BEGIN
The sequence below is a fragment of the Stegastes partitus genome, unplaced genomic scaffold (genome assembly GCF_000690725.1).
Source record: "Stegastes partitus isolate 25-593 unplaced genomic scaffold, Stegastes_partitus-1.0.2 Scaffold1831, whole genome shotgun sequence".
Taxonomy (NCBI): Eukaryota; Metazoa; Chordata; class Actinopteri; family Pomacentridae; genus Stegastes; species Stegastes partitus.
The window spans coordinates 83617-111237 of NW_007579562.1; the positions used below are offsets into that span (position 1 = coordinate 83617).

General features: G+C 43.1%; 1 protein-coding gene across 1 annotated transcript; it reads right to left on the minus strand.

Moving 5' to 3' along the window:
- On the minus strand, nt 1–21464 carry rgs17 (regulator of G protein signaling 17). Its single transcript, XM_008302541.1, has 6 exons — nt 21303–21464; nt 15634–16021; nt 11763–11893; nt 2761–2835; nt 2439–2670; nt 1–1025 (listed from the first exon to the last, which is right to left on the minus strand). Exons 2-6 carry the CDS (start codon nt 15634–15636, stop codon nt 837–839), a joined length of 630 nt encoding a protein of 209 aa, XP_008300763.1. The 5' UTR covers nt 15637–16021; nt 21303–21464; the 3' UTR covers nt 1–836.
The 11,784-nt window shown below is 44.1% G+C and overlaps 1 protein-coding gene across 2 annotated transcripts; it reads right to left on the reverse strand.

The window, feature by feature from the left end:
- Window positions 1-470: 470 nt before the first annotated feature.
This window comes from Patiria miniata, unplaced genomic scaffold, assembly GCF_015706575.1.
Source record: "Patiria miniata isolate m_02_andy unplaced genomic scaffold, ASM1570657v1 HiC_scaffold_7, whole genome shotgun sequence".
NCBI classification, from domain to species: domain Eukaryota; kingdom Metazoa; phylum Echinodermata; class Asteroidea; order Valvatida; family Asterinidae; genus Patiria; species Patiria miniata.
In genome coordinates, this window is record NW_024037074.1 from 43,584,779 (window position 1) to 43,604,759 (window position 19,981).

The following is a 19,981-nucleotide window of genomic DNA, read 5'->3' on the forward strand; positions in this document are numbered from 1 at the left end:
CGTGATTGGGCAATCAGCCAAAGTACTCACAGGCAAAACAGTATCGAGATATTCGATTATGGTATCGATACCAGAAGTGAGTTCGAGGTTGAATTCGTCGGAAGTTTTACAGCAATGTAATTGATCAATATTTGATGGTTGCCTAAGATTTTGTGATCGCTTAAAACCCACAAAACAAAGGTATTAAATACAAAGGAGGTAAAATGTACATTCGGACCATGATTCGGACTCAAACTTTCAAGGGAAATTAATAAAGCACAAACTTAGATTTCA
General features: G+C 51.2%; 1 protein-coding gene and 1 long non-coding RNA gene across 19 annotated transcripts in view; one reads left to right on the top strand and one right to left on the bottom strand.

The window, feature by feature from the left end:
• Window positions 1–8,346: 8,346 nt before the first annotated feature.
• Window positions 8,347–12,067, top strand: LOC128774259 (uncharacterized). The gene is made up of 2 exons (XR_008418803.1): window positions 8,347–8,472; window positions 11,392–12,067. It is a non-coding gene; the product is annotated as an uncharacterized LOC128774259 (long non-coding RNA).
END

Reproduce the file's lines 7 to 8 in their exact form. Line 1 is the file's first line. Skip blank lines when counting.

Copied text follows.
- On the minus strand, nt 1–21464 carry rgs17 (regulator of G protein signaling 17). Its single transcript, XM_008302541.1, has 6 exons — nt 21303–21464; nt 15634–16021; nt 11763–11893; nt 2761–2835; nt 2439–2670; nt 1–1025 (listed from the first exon to the last, which is right to left on the minus strand). Exons 2-6 carry the CDS (start codon nt 15634–15636, stop codon nt 837–839), a joined length of 630 nt encoding a protein of 209 aa, XP_008300763.1. The 5' UTR covers nt 15637–16021; nt 21303–21464; the 3' UTR covers nt 1–836.
The 11,784-nt window shown below is 44.1% G+C and overlaps 1 protein-coding gene across 2 annotated transcripts; it reads right to left on the reverse strand.